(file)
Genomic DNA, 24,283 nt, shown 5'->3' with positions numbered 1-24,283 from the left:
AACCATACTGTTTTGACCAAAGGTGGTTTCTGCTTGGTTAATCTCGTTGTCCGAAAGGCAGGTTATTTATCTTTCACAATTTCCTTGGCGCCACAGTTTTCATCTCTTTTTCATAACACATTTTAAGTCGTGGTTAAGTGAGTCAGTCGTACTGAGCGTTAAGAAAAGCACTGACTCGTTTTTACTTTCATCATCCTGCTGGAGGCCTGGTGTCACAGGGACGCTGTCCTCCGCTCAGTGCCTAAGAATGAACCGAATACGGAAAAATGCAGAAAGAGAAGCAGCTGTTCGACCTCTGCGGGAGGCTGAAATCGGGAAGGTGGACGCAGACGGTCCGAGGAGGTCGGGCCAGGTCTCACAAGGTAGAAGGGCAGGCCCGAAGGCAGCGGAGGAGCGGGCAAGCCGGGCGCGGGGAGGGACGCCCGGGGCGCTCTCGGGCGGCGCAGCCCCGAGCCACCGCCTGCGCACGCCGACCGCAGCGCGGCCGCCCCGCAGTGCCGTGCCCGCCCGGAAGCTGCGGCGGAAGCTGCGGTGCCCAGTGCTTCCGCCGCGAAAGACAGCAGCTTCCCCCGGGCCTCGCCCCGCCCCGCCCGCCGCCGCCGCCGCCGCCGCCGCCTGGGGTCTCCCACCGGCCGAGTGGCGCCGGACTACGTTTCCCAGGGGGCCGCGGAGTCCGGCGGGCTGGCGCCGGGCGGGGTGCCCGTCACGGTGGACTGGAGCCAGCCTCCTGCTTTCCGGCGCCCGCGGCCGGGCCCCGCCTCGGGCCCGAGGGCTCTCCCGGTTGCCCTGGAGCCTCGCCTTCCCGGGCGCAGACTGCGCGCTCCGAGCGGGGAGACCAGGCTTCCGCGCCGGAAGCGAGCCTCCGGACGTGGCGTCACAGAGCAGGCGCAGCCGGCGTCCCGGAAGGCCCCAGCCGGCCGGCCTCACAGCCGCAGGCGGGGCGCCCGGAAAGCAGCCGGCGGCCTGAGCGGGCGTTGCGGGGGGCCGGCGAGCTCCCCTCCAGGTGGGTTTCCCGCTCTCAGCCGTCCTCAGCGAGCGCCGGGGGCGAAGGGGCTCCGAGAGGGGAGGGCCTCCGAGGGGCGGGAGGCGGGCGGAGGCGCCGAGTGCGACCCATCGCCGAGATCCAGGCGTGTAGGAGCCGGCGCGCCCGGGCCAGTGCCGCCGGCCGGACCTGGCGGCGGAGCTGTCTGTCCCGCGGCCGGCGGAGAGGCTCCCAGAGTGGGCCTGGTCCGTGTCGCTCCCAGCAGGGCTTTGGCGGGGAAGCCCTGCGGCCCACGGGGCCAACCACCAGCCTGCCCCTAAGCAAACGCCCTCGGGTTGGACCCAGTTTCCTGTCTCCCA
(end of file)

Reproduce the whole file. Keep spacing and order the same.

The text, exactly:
Genomic DNA, 24,283 nt, shown 5'->3' with positions numbered 1-24,283 from the left:
AACCATACTGTTTTGACCAAAGGTGGTTTCTGCTTGGTTAATCTCGTTGTCCGAAAGGCAGGTTATTTATCTTTCACAATTTCCTTGGCGCCACAGTTTTCATCTCTTTTTCATAACACATTTTAAGTCGTGGTTAAGTGAGTCAGTCGTACTGAGCGTTAAGAAAAGCACTGACTCGTTTTTACTTTCATCATCCTGCTGGAGGCCTGGTGTCACAGGGACGCTGTCCTCCGCTCAGTGCCTAAGAATGAACCGAATACGGAAAAATGCAGAAAGAGAAGCAGCTGTTCGACCTCTGCGGGAGGCTGAAATCGGGAAGGTGGACGCAGACGGTCCGAGGAGGTCGGGCCAGGTCTCACAAGGTAGAAGGGCAGGCCCGAAGGCAGCGGAGGAGCGGGCAAGCCGGGCGCGGGGAGGGACGCCCGGGGCGCTCTCGGGCGGCGCAGCCCCGAGCCACCGCCTGCGCACGCCGACCGCAGCGCGGCCGCCCCGCAGTGCCGTGCCCGCCCGGAAGCTGCGGCGGAAGCTGCGGTGCCCAGTGCTTCCGCCGCGAAAGACAGCAGCTTCCCCCGGGCCTCGCCCCGCCCCGCCCGCCGCCGCCGCCGCCGCCGCCGCCTGGGGTCTCCCACCGGCCGAGTGGCGCCGGACTACGTTTCCCAGGGGGCCGCGGAGTCCGGCGGGCTGGCGCCGGGCGGGGTGCCCGTCACGGTGGACTGGAGCCAGCCTCCTGCTTTCCGGCGCCCGCGGCCGGGCCCCGCCTCGGGCCCGAGGGCTCTCCCGGTTGCCCTGGAGCCTCGCCTTCCCGGGCGCAGACTGCGCGCTCCGAGCGGGGAGACCAGGCTTCCGCGCCGGAAGCGAGCCTCCGGACGTGGCGTCACAGAGCAGGCGCAGCCGGCGTCCCGGAAGGCCCCAGCCGGCCGGCCTCACAGCCGCAGGCGGGGCGCCCGGAAAGCAGCCGGCGGCCTGAGCGGGCGTTGCGGGGGGCCGGCGAGCTCCCCTCCAGGTGGGTTTCCCGCTCTCAGCCGTCCTCAGCGAGCGCCGGGGGCGAAGGGGCTCCGAGAGGGGAGGGCCTCCGAGGGGCGGGAGGCGGGCGGAGGCGCCGAGTGCGACCCATCGCCGAGATCCAGGCGTGTAGGAGCCGGCGCGCCCGGGCCAGTGCCGCCGGCCGGACCTGGCGGCGGAGCTGTCTGTCCCGCGGCCGGCGGAGAGGCTCCCAGAGTGGGCCTGGTCCGTGTCGCTCCCAGCAGGGCTTTGGCGGGGAAGCCCTGCGGCCCACGGGGCCAACCACCAGCCTGCCCCTAAGCAAACGCCCTCGGGTTGGACCCAGTTTCCTGTCTCCCA